Physio Jottings by Darren Kovilpillai
Ever tried starting a car in cold weather? It will spit and cough before slowly sputtering into life. One’s body is similar. You need to get it warmed up sufficiently before it can perform in its optimal capacity. We have to prepare ourselves little by little and warm up slowly to avoid hurting ourselves and causing serious injury. We need to increase the heart and respiratory rate which will in turn increase blood flow to the muscles. A warmed body with loose lubricated joints allows us to execute any planned physical activity with ease.
For a person who is a beginner, read, one who hardly exercises, (changing channels on the telly does not count) the moment you do any physical activity, you are going to hurt yourself. I’ve seen this a lot mostly at the start of every year with the common mantra “new year, new me” more like “new year, new injuries”. It’s important to warm up your body with light cardio. It could be a 10-minute fast walk on a treadmill or up and down stairs, maybe a few jumping jacks or even running on the spot with knee ups to get the ticker going.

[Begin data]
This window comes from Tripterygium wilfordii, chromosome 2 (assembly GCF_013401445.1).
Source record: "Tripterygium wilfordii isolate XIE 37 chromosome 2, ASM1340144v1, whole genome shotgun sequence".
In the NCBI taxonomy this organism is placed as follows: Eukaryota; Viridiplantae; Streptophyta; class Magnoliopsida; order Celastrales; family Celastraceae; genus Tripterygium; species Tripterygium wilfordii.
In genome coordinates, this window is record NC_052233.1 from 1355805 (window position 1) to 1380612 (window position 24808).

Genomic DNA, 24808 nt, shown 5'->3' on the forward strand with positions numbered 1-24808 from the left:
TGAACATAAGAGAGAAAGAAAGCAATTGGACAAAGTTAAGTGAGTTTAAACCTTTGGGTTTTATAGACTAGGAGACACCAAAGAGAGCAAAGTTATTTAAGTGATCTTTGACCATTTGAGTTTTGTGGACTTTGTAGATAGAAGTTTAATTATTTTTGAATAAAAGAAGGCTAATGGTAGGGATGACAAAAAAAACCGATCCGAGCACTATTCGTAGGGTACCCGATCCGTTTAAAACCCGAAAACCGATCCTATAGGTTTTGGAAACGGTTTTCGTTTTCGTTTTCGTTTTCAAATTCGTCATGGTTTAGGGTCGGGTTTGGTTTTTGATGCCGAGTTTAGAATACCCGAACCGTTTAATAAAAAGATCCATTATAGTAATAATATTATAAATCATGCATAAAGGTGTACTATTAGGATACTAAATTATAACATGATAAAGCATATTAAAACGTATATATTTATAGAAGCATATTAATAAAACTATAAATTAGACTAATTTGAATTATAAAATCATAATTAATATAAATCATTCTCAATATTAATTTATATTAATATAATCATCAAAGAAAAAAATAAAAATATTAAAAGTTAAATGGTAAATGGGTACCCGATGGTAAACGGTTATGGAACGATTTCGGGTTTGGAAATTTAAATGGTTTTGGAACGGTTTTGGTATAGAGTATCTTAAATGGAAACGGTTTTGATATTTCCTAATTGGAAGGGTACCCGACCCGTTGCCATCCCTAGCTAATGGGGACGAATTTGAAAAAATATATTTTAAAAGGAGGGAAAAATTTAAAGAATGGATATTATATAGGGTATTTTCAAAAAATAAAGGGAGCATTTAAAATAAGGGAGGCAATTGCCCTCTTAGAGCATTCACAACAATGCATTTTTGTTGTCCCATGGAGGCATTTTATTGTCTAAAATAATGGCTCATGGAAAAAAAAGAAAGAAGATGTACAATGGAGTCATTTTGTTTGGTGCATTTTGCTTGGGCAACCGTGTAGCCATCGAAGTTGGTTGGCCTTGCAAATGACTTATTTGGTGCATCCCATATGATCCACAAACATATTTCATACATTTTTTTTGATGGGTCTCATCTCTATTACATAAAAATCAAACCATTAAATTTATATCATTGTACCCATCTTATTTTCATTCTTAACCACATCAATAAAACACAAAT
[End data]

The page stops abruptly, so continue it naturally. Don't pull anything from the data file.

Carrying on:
Your muscle needs time to ready itself before getting its flex on. When your muscles are not prepped the chances of you pulling or snapping something is high. Stretch your muscle, foam roll them, put them through the paces slowly, and gradually load or introduce them to endurance. You cannot have a gung ho attitude and just jump right in with all guns blazing. Something has to give and it will usually be your joints or muscles.
When it comes to professional athletes, the warm up routine differs slightly. A more sport specific warm up is required to perform at an optimal level. Your muscles need to be primed and ready to do the task at hand, whether it’s for tri-athletes, footballers or swimmers. During competition, your body will be switching through the gears and your muscle and body need to be sufficiently prepared to carry this out. Many a time young athletes assume their bodies are impervious to injury (blame it on the foolishness of youth) and do not sufficiently warm up. Sadly they are the ones who will be turning up at my clinic the next day with aches or even, pulled muscles. As a physiotherapist I have seen young athletes push themselves over the limit to perform better but end up injuring themselves in the process. This happens because they have neglected one key ingredient which is so very necessary before indulging in any sport or exercise – a good warm up.